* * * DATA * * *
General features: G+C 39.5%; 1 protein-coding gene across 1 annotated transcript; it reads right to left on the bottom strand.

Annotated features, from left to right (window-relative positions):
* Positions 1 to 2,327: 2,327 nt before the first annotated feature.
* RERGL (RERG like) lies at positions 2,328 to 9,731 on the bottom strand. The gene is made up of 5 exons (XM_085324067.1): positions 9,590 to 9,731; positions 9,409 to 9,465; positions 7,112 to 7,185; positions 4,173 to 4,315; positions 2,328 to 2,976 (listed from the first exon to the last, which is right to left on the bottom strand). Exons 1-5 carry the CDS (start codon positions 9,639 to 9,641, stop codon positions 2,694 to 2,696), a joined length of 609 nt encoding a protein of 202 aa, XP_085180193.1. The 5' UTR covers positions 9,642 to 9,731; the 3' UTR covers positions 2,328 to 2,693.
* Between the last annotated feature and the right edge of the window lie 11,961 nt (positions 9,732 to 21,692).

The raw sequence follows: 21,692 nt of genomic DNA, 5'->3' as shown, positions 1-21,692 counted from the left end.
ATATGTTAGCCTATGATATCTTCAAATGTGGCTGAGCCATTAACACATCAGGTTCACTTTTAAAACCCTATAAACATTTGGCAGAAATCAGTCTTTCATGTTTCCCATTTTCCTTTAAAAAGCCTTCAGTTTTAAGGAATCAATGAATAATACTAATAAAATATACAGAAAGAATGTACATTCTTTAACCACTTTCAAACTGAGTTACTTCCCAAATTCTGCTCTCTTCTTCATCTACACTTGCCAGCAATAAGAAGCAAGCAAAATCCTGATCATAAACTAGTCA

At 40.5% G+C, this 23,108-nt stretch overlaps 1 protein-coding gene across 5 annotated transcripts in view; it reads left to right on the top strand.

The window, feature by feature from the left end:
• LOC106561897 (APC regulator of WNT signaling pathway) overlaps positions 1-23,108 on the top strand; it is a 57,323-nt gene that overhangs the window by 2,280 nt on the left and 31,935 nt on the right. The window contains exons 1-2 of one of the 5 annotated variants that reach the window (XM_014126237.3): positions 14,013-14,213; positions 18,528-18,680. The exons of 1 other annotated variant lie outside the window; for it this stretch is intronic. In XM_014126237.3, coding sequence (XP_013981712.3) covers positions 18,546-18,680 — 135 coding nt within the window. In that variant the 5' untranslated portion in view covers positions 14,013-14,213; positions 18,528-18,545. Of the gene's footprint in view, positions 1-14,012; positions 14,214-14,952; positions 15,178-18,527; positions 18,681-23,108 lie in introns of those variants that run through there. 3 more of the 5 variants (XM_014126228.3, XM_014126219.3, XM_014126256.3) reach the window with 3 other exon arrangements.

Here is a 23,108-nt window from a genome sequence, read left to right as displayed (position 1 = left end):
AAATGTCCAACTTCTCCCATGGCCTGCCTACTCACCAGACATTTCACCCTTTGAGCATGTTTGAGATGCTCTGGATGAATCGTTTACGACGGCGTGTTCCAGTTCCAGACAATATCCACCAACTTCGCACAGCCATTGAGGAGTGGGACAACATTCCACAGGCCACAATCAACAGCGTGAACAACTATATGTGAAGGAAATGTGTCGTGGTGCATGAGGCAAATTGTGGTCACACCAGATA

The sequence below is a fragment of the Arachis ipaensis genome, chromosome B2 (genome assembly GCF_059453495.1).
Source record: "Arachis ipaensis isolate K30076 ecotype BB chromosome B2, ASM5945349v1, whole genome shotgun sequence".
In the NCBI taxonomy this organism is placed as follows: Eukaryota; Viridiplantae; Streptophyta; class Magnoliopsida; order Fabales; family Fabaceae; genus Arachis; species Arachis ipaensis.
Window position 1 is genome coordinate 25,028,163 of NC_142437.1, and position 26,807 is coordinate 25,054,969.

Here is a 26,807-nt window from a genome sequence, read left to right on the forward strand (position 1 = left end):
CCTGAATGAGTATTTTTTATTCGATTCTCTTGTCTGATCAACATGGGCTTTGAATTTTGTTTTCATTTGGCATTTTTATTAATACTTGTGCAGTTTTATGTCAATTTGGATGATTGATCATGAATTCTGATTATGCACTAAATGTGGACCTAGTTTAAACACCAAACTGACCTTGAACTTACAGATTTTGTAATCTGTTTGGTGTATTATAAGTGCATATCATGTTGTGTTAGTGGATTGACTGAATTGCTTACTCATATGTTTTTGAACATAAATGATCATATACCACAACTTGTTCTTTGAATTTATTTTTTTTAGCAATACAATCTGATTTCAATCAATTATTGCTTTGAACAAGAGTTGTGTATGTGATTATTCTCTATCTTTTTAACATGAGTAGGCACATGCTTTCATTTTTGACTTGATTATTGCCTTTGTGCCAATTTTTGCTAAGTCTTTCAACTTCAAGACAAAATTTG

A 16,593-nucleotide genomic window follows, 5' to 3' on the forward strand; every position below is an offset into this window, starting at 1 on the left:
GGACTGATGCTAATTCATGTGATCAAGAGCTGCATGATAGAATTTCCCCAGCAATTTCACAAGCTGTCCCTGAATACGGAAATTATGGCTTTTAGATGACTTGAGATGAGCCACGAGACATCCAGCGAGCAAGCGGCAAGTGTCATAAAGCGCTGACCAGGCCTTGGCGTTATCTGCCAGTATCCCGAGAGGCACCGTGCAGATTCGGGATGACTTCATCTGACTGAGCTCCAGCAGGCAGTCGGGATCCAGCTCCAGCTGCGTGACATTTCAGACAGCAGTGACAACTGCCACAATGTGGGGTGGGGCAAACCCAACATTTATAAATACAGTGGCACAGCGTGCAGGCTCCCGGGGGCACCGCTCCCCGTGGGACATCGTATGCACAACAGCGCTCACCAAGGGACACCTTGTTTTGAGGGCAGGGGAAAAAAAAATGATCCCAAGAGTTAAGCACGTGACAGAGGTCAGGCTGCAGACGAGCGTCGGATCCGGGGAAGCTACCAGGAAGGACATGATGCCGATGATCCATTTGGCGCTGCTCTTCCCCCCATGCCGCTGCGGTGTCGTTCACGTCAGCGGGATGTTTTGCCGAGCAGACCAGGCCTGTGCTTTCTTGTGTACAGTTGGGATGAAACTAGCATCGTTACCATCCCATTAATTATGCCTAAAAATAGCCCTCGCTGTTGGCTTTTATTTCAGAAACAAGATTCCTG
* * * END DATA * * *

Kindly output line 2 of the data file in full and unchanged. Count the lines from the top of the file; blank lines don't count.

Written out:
Annotated features, from left to right (window-relative positions):